In a first aspect, the invention provides a recombinant human monoclonal antibody, or antigen binding fragments thereof, that exhibits immunological binding affinity for a hepatitis C virus (HCV) E1 antigen, wherein said monoclonal antibody comprises an amino acid sequence homologous to the binding portion of a human antibody Fab molecule obtained from a combinatorial antibody library.
The monoclonal antibody according to the invention reacts with complexed HCV E1/E2 antigen. The monoclonal antibody according to the invention preferably reacts with genotypically different isolates of HCV virus. Furthermore, the monoclonal antibody according to the invention may be improved by mutation and new selection, i.e. so called affinity maturation in vitro, to increase the binding strength of the antibodies to E1.
The Fab molecule of the monoclonal antibody of the invention comprises the VH and VL domains respectively, of the heavy and light chains of the Fab molecule according to Seq. ID No. 1-56 of the enclosed Sequence Listning.
The monoclonal antibody according to the invention may be fused with a further substance for diagnostic or therapeutic purposes, for example a toxin, an antibody allowing targeting, e.g. against defense cells, a protein conferring modulated metabolism of the anti-E1 antibody, a marker for diagnosis, immunohistochemistry, imaging etc.
In a second aspect, the invention relates to a detecting immunological reagent comprising the monoclonal antibody according to the invention. For example, the reagent may be used in quantitative assays for detection and analysis of replication and assembly in the life cycle of the virus.
In a third aspect, the invention relates to an immunological assay comprising the above reagent. The assay may be a modified NOB assay as mentioned above. Alternatively, the immunoassay may be a qualitative assay to measure conformation of recombinant E1 in connection with the production of therapeutic and diagnostic agents.
In a fourth aspect, the invention relates to a drug or vaccine composition against HCV infection, comprising the monoclonal antibody according to the invention or any combination of antibodies, or antibody binding fragments, of the invention. The vaccine compositon is formulated with pharmaceutically acceptable vehicles in a conventional manner and is intended for passive immunisation.
According to the present invention it is possible to produce human antibodies to parts of E2 (in particular the HVR region), and to the envelope protein, E1, in order to compose a “cocktail” of 3-6 or more human monoclonal antibodies. Such a mixture of antibodies to different proteins and protein regions of the virus has a much larger probability of severely affecting such a variable virus as HCV.
In a fifth aspect, the invention provides a method of treating a subject against HCV infection in a therapeutic or prophylactic purpose, comprising administration of the vaccine composition according to the invention to subjects in need thereof.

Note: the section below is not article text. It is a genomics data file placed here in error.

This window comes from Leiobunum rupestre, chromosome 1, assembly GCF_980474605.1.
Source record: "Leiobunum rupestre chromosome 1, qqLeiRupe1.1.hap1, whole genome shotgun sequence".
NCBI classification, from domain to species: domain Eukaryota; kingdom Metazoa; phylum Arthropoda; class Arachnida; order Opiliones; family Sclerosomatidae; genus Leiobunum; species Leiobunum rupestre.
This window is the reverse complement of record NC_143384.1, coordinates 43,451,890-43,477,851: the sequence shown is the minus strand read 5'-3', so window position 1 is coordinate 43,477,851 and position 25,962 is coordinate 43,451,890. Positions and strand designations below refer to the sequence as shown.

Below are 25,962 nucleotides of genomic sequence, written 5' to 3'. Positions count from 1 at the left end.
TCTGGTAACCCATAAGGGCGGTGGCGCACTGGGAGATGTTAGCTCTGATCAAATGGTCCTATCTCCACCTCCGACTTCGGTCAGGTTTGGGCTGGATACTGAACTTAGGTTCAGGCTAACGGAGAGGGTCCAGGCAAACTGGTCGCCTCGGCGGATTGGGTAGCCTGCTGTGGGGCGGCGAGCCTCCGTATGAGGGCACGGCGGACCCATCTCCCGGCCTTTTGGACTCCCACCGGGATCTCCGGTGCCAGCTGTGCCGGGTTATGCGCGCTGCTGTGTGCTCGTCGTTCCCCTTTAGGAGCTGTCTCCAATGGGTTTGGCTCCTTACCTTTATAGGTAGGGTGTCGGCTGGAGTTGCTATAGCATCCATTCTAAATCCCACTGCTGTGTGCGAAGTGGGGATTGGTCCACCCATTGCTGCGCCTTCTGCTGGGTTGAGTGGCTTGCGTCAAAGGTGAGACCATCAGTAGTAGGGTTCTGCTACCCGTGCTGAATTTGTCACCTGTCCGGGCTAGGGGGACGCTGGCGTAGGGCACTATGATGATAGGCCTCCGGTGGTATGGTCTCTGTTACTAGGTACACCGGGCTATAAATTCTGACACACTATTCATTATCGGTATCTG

Antibodies and Antisera
Monoclonal mouse anti-human-myc from Invitrogen was used in 1:1.50-1:75 dilution (9-19 μg/ml). Ascites produced mouse anti-E1 monoclonal antibody was diluted 1:250. A FITC conjugated rabbit-anti-mouse immunoglobulin from Dako was used as secondary antibody in 1:15-1:10 dilution (67-100 μg/ml).
Anti-HCV Phage Library Construction
The library was derived from a bone marrow donation from a patient infected with HCV genotype 1a. Construction of the library was performed as described in Allander et al., 2000. In brief, lymphocytes were isolated from bone marrow using Ficoll-Paque (Pharmacia), and total RNA was extracted by the acid guanidium thiocyanate-phenol method. First strand cDNA synthesis was performed using an oligo-dT primer and the “First strand cDNA synthesis” kit (Amersham Pharmacia). The cDNA was subsequently used as template for for PCR amplification of γ1 Fd and κ light chains (Kang et al., 1991), and ligated into the phagemid vector pComb3H (Barbas and Wagner, 1995).
Construction of E1 Expression Vector
The signal sequence and echtodomain of E1 (aa 174 to 359) was inserted into the vector pDisplay (Invitrogen). The pDisplay vector has a mouse Igκ signal sequence upstream of its cloning cassette and a PDGF membrane anchor sequence downstream of the cassette for cell-surface expression. In addition, the vector contains two tag sequences so that the expressed protein will have a N-terminal Hemagglutinin A epitope tag, and a C-terminal myc epitope tag before the membrane anchor. The signal sequence and echtodomain fragment of E1 was PCR amplified from a full-length HCV clone (pcv H77c, genotype 1a), which was a generous gift from Dr J Bucht, NIH, USA (Yanagi et al., 1997). Since the hemagglutinin A tag would be localized N-terminal of the E1 fragment and possibly disturb recognition by anti-E1 or anti-myc antibodies, the signal sequence and the Hemagglutinin tag were deleted from the vector using Eco RI and Pst I (Life Technologies). The E1 fragment was subsequently inserted with the 3′ end in the cloning cassette and the 5′ end replacing the removed sequences. The PCR was performed as follows: first 94° C. 5 min; then 94° C. 1 min, 52° C. 0.5 min, and 72° C. 10 min for 35 cycles; and f Primers (Symbion, Denmark) were designed to contain specific restriction enzyme sites for directional cloning and an ATG start codon in the sense primers: sense primer (H77C-S1b) 5′-GG AAC CTT CCT GAA TTC GGC TTG GGG ATG TTC TCT ATC-3′ (restriction site for Eco RI underlined), antisense primer (H77C-AS1) 5′-CAT GGA GAA ATA CGC CTG CAG CGC CAG-3′ (restriction site for Pst I underlined). The PCR fragment was cleaved with the mentioned restriction endonucleases, and gel purified on 1% agarose. The band of correct size (approx. 600 bp) was cut out from the gel, and DNA was eluted using Concert DNA purification kit (Life Technologies). The pDisplay vector (Invitrogen) was cut using the same restriction enzymes and likewise gel purified. The fragment was ligated to the vector in 1:1, 1:3 and 1:6 ratios at +4° C. o.n. using T4 DNA ligase (Life Technologies). The 1:1 ligation product was linearized, self-religated and used to transform E- coli (XL-1 Blue, Stratagene) by electroporation. Single ampicillin resistant clones were picked and cultured, and DNA was extracted using WizardŽ Plus Midipreps DNA purification system (Promega). To distinguish which clones contained correct insert, DNA from single clones was analyzed both by PCR and by restriction enzyme digestion.